Resource 11: Parliamentary Debate Format


Parliamentary Debate Format

Parliamentary Debate is modeled after British parliamentary procedure and is an academic debate format used in competitive high school and university tournaments. There is quite a bit of literature on strategies and techniques related to Parliamentary Debate (or “parli”), so this guidance sheet is intended as an overview for beginners to get started or for those interested in incorporating debate as an activity or exercise.

There are a few variations on parliamentary debate speech timing, but one common iteration is:
20 minutes of preparation time, followed by…

  • Opening Speeches: Person A
    • Affirmative (Pro): 7 minutes
    • Negative (Con): 7 minutes
  • Responses: Person B
    • Affirmative (Pro): 7 minutes
    • Negative (Con): 7 minutes
  • Closing Speeches: Person A
    • Negative (Con): 5 minutes
    • Affirmative (Pro): 5 minutes

Parli Topics:
Given how widespread parliamentary debate is, it is fairly easy to find lists of topics online with in-depth guidance on facilitating parli rounds. By adding “for middle school” or “for high school” to your search, you can find topics that are good for beginners of any age. In general, topics can fall in the categories of “fact”, “value”, or “policy”, and should have equal ground on both sides. It’s also good to draw inspiration from Op-Ed articles and editorials about current issues, or think about important issues that no one is really talking about.

Here are some starters to create your own topics:

  • Fact:
    • “______ is better than _______.”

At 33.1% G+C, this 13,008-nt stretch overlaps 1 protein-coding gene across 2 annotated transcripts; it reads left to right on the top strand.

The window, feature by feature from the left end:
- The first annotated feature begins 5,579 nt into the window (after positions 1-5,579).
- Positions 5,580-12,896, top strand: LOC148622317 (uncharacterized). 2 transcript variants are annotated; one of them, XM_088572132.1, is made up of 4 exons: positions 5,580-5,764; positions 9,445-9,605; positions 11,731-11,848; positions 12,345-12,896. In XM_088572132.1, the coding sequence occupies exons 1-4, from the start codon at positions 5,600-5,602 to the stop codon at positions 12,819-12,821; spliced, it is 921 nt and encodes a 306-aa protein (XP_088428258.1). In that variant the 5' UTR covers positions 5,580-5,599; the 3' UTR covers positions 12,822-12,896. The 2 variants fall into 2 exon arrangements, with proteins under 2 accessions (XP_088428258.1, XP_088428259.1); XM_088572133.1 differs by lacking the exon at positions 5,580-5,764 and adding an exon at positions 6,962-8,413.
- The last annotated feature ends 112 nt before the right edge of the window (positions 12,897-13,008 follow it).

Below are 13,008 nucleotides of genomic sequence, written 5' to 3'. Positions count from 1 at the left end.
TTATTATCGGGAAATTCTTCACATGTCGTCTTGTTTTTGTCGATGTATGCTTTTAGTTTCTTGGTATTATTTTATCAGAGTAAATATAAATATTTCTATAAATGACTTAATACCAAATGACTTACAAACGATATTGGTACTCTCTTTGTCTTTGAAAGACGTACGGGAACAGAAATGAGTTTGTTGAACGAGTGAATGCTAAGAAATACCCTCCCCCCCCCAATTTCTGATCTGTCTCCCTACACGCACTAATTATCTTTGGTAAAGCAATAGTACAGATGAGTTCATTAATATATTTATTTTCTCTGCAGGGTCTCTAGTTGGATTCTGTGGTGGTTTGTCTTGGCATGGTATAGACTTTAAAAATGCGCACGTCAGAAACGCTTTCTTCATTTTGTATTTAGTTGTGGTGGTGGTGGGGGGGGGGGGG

• “All _____ are _______.”
  • Value:
    • “_______ ought to be valued over_______ in cases of _______.”
    • “________ have a moral obligation to _________.”
  • Policy:
    • “The government should substantially increase funding for ________.”
    • “______ should ban _______.”

Opening Case Example:
To get started, here is a specific example of how you might structure your opening speech during your 20 minutes of preparation time:

An introductory explanation about why this is an important topic. “Today we will be discussing the issue of… This is an important issue because…”
State the exact wording of the topic and state your side. “Therefore, the topic for today is…. We take the affirmative/negative side of this topic.”
State the definitions of key terms. “We would like to define…”
Describe the “standard” for the round, or what is the most important goal or value we are trying to achieve. “This round should be judged based on which side achieves… Therefore, the standard for the round is…..”
State your first argument and prove it with reasoning and an impact. “Our first contention is….” “This is true because…” “This is important because…”
State your second argument and prove it with reasoning and an impact. “Our second contention is….” “This is true because…” “This is important because…”
Close your speech by reminding us what is most important in the round. “Judge, you should vote affirmative/negative because we have shown that we are able to achieve the most important goal of…”
Give a strong final sentence. “For all these reasons, we urge your affirmative/negative vote.”
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